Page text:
Media
29 may 2018

Giant ‘water battery’ and solar planned for the University of the Sunshine Coast

The University of the Sunshine Coast is unveiling plans for a giant “water battery” run by solar panels in a bid to become carbon neutral by 2025.

Project partner Veolia will build, install and operate 5,800 rooftop solar panels and a 4.5 megalitre water storage tank at USC’s main campus at Sippy Downs to cool water for air conditioning.

It is expected to save more than 92 thousand tonnes of CO 2 emissions over 25 years, equivalent to the carbon emissions of 525 average Australian houses for the same period.

Veolia will build the panels and tank at no cost to the university, operate and maintain the infrastructure for 10 years, selling the energy generated back to the university at a rate cheaper than electricity from the grid. After this time, ownership of the infrastructure will transfer to USC.

Vice-Chancellor Professor Greg Hill said the project was a major step towards the university’s goal to become carbon neutral by 2025, and was expected to be operational by early 2019.

“The tank is essentially a giant water battery,” Professor Hill said.

“Sixty percent of our energy is used for chilling water for air conditioning, so our Asset Management Services team and Veolia have come up with a way we can harness solar energy for cooling water and storing it.

The 2.1 megawatt photovoltaic system, with panels spread across campus rooftops and carpark structures, will produce enough energy to cool 4.5 megalitres of water, effectively acting as a seven-megawatt battery.

“This will reduce the campus’s grid electricity use by 36 percent and will lead to an estimated $100 million saving over the 25-year life of the project,” Professor Hill said.

“We will use environmentally friendly refrigerant gas, and campus lake water for the air conditioning cooling towers, resulting in a saving of 802 megalitres of potable water.”

Also included in the project will be an automated system that will select and switch to the most appropriate energy source at any given time, whether that is stored chilled water, solar energy or electricity from the grid.

“On cloudy days when the solar isn’t operating at peak, the system will use grid electricity at night-time when electricity rates are lower,” Professor Hill said. 

“The system will react to changing conditions on campus and select the best source of energy to minimise energy use, carbon emissions and cost.”

Professor Hill said the project will be used to teach engineering and sustainability students.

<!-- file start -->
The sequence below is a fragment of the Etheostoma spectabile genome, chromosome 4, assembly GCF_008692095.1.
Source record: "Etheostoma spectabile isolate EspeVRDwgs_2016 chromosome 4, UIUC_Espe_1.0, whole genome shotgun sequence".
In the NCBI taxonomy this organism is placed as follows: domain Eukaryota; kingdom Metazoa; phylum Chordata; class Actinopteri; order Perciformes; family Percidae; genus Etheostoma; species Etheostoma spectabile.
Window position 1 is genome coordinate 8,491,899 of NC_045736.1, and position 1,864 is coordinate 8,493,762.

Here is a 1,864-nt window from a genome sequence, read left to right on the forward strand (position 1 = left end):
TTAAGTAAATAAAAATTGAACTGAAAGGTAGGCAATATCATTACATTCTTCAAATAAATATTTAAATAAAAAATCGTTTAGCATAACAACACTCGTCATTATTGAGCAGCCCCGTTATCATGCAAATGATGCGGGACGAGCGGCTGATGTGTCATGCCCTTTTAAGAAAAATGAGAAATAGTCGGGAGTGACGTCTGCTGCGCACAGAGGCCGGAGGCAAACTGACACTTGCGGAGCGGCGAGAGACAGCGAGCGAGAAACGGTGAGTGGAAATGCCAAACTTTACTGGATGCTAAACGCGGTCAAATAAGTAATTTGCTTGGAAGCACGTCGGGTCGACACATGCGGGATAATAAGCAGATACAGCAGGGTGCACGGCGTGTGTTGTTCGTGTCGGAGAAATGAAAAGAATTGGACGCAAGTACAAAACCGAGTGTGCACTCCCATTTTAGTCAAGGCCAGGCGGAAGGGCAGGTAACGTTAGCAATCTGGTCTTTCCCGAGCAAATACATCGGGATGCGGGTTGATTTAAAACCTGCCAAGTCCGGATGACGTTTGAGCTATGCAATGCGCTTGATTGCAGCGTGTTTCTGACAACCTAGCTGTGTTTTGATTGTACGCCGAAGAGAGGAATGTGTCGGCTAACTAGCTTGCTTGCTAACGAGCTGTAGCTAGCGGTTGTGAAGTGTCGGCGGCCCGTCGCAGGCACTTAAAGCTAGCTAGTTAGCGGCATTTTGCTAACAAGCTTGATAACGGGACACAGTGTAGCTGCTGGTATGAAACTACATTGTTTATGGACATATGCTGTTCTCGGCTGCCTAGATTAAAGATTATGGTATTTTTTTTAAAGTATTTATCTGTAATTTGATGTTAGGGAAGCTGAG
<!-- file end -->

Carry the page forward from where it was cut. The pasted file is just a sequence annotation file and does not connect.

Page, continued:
“This is proof that we’re an innovative university leading the way on sustainability initiatives, and we’re using this newest technology to inform the engineers of the future.”

Grant Winn, Executive General Manager – Energy and Refractories, Veolia Australia and New Zealand, said: "Veolia is excited about working with USC on such an innovative sustainability project where we will help reduce the energy consumption and carbon emissions of the campus through sourcing renewable solar energy, whilst also reducing potable water usage."

USC is also developing plans for carbon saving measures at its other campuses across the region.

- ENDS - 

For all media enquiries contact:

Emily Agostino
Veolia ANZ
T: +61 409 887 017
E: emily.agostino@veolia.com
 

About Veolia Australia and New Zealand:
Veolia Australia and New Zealand (Veolia) is the region’s only environmental solutions organisation with specific capabilities across water and wastewater treatment, energy management, waste and resource recovery services, and industrial cleaning and facilities maintenance services. Veolia employs over 4000 employees and operates across more than 240 locations within the region. www.veolia.com/anz

About Veolia Global:
Veolia group is the global leader in optimized resource management. With nearly 169 000 employees worldwide, the Group designs and provides water, waste and energy management solutions which contribute to the sustainable development of communities and industries. Through its three complementary business activities, Veolia helps to develop access to resources, preserve available resources, and to replenish them.

In 2017, the Veolia group supplied 96 million people with drinking water and 62 million people with wastewater service, produced nearly 55 million megawatt hours of energy and converted 47 million metric tons of waste into new materials and energy. Veolia Environnement (listed on Paris Euronext: VIE) recorded consolidated revenue of €25.12 billion in 2017. www.veolia.com